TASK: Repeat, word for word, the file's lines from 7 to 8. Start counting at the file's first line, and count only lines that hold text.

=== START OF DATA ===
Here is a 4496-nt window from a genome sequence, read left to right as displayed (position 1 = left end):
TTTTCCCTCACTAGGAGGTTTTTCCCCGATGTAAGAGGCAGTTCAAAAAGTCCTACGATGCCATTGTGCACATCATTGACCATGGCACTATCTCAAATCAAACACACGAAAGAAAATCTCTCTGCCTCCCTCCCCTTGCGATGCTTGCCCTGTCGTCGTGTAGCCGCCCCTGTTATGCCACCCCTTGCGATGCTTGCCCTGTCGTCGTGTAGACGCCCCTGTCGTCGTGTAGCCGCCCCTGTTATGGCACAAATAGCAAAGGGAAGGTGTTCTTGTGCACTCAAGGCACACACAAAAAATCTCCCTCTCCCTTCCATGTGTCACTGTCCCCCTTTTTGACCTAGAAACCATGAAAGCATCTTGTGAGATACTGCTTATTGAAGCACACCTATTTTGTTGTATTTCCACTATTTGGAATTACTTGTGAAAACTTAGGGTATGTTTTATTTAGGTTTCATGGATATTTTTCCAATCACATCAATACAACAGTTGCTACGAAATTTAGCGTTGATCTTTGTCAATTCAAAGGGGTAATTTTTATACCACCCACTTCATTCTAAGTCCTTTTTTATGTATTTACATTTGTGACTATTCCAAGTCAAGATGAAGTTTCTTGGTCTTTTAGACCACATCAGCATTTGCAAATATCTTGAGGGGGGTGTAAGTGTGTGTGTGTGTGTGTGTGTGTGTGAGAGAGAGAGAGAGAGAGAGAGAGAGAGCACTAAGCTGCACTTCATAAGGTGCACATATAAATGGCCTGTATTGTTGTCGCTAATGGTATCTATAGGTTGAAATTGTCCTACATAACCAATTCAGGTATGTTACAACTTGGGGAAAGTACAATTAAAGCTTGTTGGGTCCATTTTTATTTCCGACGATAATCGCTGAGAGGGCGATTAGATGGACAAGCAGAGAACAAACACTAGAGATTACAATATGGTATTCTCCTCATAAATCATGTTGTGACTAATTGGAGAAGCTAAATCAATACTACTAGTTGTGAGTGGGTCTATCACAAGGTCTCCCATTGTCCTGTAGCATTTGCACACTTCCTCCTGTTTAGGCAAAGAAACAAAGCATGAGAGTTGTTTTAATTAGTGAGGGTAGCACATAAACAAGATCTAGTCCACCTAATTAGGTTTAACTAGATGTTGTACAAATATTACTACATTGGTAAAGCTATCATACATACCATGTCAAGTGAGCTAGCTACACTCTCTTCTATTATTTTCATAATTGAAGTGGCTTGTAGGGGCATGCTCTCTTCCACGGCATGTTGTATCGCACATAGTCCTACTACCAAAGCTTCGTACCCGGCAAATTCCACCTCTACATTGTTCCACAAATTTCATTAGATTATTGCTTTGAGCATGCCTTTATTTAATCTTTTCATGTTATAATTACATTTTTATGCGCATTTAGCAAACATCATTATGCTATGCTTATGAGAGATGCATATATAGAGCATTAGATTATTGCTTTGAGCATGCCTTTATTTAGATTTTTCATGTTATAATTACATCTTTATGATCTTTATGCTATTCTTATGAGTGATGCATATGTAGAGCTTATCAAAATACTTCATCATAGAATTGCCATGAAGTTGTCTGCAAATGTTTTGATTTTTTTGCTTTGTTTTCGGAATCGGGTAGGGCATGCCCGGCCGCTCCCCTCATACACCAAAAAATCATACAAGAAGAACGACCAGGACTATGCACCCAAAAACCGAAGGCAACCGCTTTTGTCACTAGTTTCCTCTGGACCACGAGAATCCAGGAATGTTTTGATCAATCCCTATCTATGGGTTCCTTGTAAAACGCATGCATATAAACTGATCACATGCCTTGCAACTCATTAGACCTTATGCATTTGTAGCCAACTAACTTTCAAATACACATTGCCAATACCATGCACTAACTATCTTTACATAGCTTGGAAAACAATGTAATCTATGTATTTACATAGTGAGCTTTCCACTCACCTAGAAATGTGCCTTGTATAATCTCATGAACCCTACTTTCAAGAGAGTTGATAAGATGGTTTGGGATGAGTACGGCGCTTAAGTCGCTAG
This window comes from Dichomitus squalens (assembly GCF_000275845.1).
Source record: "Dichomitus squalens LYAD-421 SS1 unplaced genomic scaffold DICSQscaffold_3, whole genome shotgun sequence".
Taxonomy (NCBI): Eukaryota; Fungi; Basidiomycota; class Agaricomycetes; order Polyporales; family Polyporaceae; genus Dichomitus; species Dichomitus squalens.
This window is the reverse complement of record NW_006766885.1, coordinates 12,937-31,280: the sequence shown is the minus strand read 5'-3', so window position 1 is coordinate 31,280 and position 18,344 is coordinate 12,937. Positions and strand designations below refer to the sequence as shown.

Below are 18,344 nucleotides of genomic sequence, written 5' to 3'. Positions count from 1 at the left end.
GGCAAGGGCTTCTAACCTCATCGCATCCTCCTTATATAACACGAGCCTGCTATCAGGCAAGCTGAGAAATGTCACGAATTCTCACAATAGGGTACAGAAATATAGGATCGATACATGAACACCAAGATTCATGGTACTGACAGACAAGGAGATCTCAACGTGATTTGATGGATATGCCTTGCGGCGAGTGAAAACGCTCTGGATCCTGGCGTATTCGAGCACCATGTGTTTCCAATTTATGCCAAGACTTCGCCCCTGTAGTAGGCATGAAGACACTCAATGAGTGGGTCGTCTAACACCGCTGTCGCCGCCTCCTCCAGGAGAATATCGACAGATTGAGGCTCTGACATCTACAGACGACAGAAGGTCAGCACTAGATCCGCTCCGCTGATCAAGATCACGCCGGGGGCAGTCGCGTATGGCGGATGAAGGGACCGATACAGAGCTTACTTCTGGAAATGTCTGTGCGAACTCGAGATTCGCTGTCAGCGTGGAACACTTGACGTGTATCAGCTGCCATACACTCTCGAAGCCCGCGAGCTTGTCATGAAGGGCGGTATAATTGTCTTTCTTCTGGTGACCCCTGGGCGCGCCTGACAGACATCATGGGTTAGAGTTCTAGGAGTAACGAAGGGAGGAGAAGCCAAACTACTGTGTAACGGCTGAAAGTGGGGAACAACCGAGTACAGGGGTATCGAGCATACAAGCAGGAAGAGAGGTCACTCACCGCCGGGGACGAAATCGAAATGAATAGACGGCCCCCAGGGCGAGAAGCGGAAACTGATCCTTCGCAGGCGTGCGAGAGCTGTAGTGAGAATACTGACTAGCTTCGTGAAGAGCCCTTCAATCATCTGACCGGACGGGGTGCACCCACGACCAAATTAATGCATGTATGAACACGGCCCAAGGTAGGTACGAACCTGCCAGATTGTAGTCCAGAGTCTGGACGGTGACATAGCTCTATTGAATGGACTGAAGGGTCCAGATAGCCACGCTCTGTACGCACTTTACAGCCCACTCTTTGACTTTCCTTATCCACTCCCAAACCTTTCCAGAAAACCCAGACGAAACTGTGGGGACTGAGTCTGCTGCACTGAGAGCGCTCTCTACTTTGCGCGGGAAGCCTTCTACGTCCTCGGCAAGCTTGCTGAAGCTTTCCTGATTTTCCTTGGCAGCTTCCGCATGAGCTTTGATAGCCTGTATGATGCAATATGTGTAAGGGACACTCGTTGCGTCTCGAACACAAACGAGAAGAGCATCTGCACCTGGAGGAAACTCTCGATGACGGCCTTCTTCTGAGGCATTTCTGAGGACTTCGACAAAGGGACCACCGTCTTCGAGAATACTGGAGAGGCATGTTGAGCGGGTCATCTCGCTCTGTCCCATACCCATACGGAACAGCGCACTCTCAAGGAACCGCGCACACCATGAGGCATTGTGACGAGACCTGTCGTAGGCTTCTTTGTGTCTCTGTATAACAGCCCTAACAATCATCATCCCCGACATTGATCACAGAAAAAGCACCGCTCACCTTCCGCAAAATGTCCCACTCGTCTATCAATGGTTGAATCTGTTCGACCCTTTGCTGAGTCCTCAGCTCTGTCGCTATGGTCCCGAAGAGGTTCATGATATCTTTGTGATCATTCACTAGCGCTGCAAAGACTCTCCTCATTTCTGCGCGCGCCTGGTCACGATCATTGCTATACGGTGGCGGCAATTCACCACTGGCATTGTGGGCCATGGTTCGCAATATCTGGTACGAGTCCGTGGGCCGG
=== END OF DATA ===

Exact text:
Below are 18,344 nucleotides of genomic sequence, written 5' to 3'. Positions count from 1 at the left end.
GGCAAGGGCTTCTAACCTCATCGCATCCTCCTTATATAACACGAGCCTGCTATCAGGCAAGCTGAGAAATGTCACGAATTCTCACAATAGGGTACAGAAATATAGGATCGATACATGAACACCAAGATTCATGGTACTGACAGACAAGGAGATCTCAACGTGATTTGATGGATATGCCTTGCGGCGAGTGAAAACGCTCTGGATCCTGGCGTATTCGAGCACCATGTGTTTCCAATTTATGCCAAGACTTCGCCCCTGTAGTAGGCATGAAGACACTCAATGAGTGGGTCGTCTAACACCGCTGTCGCCGCCTCCTCCAGGAGAATATCGACAGATTGAGGCTCTGACATCTACAGACGACAGAAGGTCAGCACTAGATCCGCTCCGCTGATCAAGATCACGCCGGGGGCAGTCGCGTATGGCGGATGAAGGGACCGATACAGAGCTTACTTCTGGAAATGTCTGTGCGAACTCGAGATTCGCTGTCAGCGTGGAACACTTGACGTGTATCAGCTGCCATACACTCTCGAAGCCCGCGAGCTTGTCATGAAGGGCGGTATAATTGTCTTTCTTCTGGTGACCCCTGGGCGCGCCTGACAGACATCATGGGTTAGAGTTCTAGGAGTAACGAAGGGAGGAGAAGCCAAACTACTGTGTAACGGCTGAAAGTGGGGAACAACCGAGTACAGGGGTATCGAGCATACAAGCAGGAAGAGAGGTCACTCACCGCCGGGGACGAAATCGAAATGAATAGACGGCCCCCAGGGCGAGAAGCGGAAACTGATCCTTCGCAGGCGTGCGAGAGCTGTAGTGAGAATACTGACTAGCTTCGTGAAGAGCCCTTCAATCATCTGACCGGACGGGGTGCACCCACGACCAAATTAATGCATGTATGAACACGGCCCAAGGTAGGTACGAACCTGCCAGATTGTAGTCCAGAGTCTGGACGGTGACATAGCTCTATTGAATGGACTGAAGGGTCCAGATAGCCACGCTCTGTACGCACTTTACAGCCCACTCTTTGACTTTCCTTATCCACTCCCAAACCTTTCCAGAAAACCCAGACGAAACTGTGGGGACTGAGTCTGCTGCACTGAGAGCGCTCTCTACTTTGCGCGGGAAGCCTTCTACGTCCTCGGCAAGCTTGCTGAAGCTTTCCTGATTTTCCTTGGCAGCTTCCGCATGAGCTTTGATAGCCTGTATGATGCAATATGTGTAAGGGACACTCGTTGCGTCTCGAACACAAACGAGAAGAGCATCTGCACCTGGAGGAAACTCTCGATGACGGCCTTCTTCTGAGGCATTTCTGAGGACTTCGACAAAGGGACCACCGTCTTCGAGAATACTGGAGAGGCATGTTGAGCGGGTCATCTCGCTCTGTCCCATACCCATACGGAACAGCGCACTCTCAAGGAACCGCGCACACCATGAGGCATTGTGACGAGACCTGTCGTAGGCTTCTTTGTGTCTCTGTATAACAGCCCTAACAATCATCATCCCCGACATTGATCACAGAAAAAGCACCGCTCACCTTCCGCAAAATGTCCCACTCGTCTATCAATGGTTGAATCTGTTCGACCCTTTGCTGAGTCCTCAGCTCTGTCGCTATGGTCCCGAAGAGGTTCATGATATCTTTGTGATCATTCACTAGCGCTGCAAAGACTCTCCTCATTTCTGCGCGCGCCTGGTCACGATCATTGCTATACGGTGGCGGCAATTCACCACTGGCATTGTGGGCCATGGTTCGCAATATCTGGTACGAGTCCGTGGGCCGG